Design Consideration Of Tension Members

Tension members, as described in IS 800:2007, can sustain loads up to the ultimate load, at which stage they may fail by rupture at a critical section. However, if the gross area of the member yields over a major portion of its length before the rupture load is reached, the member may become non-functional due to excessive elongation. Plates and other rolled sections in tension may also fail by block shear of end bolted regions also. The design objective is basically to check these three failure modes under prescribed loads or combination of loads.


The factored design tension, T, in the members shall satisfy T<=Td as detailed in Cl. 6.1 of IS 800:2007 where Td = design strength of the member. The design strength of a member under axial tension,Td ,  is  the  lowest  of  the  design  strength  due to  yielding of  gross  section ,rupture  strength of critical section (Tdn ),and block shear strength (Tdp), given in clauses 6.2, 6.3 and 6.4 of IS 800:2007 respectively.   

1. Design Strength due to Yielding of Gross Section           

 The design strength of members under axial tension  as governed by yielding of gross section, as per IS 800:2007,  is given by  Ag/ty/rmo where  is the yield stress of the material, Ag is the gross area of cross-section, and rmo is the partial safety factor for failure in tension by yielding as given in Table 5 of IS 800:2007. This table is reproduced here as Table 8.

   Table 8 Partial Safety Factors for Materials     

Sl No          Definition                      Partial safety factor

1        Resistance, governed by yielding, ??                   1.10

2        Resistance of member to buckling, ??                  1.10

3        Resistance, governed by ultimate stress, ??                  1.25

4        Resistance of connection                   Shop Fabrications         Field Fabrications

4(a)   Bolts-Friction Type, ??                    1.25   1.25

4(b)   Bolts-Bearing Type, ???                            1.25   1.25

4(c)    Rivets,        ???                      1.25   1.25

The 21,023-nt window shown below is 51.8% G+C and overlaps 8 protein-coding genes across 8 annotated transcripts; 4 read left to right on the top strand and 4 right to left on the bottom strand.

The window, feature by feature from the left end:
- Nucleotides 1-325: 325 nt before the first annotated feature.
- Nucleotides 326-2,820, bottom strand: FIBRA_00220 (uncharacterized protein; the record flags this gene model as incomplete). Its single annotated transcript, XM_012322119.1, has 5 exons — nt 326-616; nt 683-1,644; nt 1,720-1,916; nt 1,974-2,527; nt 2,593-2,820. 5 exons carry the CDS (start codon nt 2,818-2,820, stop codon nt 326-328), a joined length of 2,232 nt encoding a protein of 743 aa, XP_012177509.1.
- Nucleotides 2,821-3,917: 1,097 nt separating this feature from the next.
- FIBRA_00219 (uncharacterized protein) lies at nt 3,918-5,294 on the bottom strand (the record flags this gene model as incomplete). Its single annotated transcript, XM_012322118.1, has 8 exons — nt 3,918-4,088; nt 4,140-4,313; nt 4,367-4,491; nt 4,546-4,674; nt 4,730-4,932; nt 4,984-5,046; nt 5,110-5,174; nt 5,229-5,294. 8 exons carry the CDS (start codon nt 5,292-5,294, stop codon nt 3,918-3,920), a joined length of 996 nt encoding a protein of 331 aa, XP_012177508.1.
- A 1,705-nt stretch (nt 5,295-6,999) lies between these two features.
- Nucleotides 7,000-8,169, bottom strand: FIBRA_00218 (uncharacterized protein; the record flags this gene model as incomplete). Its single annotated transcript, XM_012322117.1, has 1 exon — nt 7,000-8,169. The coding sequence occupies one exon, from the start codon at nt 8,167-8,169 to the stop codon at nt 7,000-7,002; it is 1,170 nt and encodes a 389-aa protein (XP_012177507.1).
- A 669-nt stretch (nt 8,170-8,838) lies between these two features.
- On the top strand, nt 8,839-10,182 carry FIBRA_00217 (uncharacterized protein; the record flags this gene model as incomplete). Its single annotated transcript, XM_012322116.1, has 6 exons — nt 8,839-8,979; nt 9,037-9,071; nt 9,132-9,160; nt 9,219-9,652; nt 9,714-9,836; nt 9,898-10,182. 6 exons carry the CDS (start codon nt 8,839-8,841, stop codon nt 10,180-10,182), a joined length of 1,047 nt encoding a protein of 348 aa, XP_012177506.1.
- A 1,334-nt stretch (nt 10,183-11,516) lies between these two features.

4(d)   Welds,        ??                         1.25   1.50

2. Design Strength due to Rupture Strength of Critical Section

The rupture strength of the critical section is also a governing criterion for the design of tension members. Cl. 6.3 of IS 800:2007 deals with the rupture strength of critical section. The critical section has to be carefully evaluated as the section which is having the least net cross sectional area out of the various possible failure planes. The evaluation of the strength of critical sections depends on the type of cross section. The calculation will be based on Cl. 6.3.1 (Plates), Cl. 6.3.2 (Threaded rods), Cl.

6.3.3 (Angles) and Cl. 6.3.4 (Other sections) of IS 800:2007. Our discussion will be limited to that of plates and angles in this section.

2.1. Design Strength due to Rupture Strength of Critical Section for plates

Cl. 6.3.1 of IS 800:2007 gives the design strength in tension of a plate, Tdn, as governed by rupture of net cross-sectional area, An, at the holes is Tdn= 0.9Anfu/rms where rms is the partial safety factor for failure at ultimate stress as given in Table 8 above or Table 5 of IS 800:2007, An is the ultimate stress of the material, andis the net effective area of the member given by,| b-ndn + Ew| t where b and t  are  the width and thickness of the plate, dh is the diameter of the bolt hole (2 mm in addition to the diameter of the hole, in case the directly punched holes), g is the

gauge length between the bolt holes, as shown in Fig. 5 of IS 800:2007. This figure is reproduced here as Figure 27. ‘p’ is the staggered-pitch length between line of bolt holes, as shown in Fig. 5 of IS

800:2007, n is the number of bolt holes in the critical section and i is the subscript for summation of all the inclined legs.

2.2. Design Strength due to Rupture Strength of Critical Section for plates

Cl. 6.3.3 of IS 800:2007 gives the rupture strength of angles connected through one leg. This strength will be affected by shear lag and is given by Tdn. This should be limited by a maximum value given by and by a minimum value of 0.7 where w is the outstand leg width, bs is the shear lag width, as shown in Fig. 6 of IS800:2007 (Reproduced here as Figure 28), Lcis the length of the end connection, that is the distance between the outermost bolts in the end joint measured along the load direction or length of the weld along the load direction, An is the net area of the total cross-section, Ago is the gross area of the outstanding leg, Anc is the net area of the connected leg and t is the thickness of the leg.

In the case of design of tension members, the IS800:2007 permits to use a simpler expression for preliminary sizing. The approximate rupture strength of net section to be taken as Tdn = aAnfu/rms where acan be taken as 0.6 for one or two bolts, 0.7 for three bolts and 0.8 for four or more bolts along the length in the end connection or equivalent weld length.

2.3. Design Strength due to Rupture Strength of Critical Section for Other Section

According to Cl. 6.3.4 of IS800:2007, the rupture strength,  , of the double angles, channels, I-sections and other rolled steel sections, connected by one or more elements to an end gusset is also governed by shear lag effects. The design tensile strength of such sections as governed by tearing of net section may also be calculated using equation in 6.3.3, where is calculated based on the shear lag distance,  , taken from the farthest edge of the outstanding leg to the nearest bolt/weld line in the connected leg of the cross-section.

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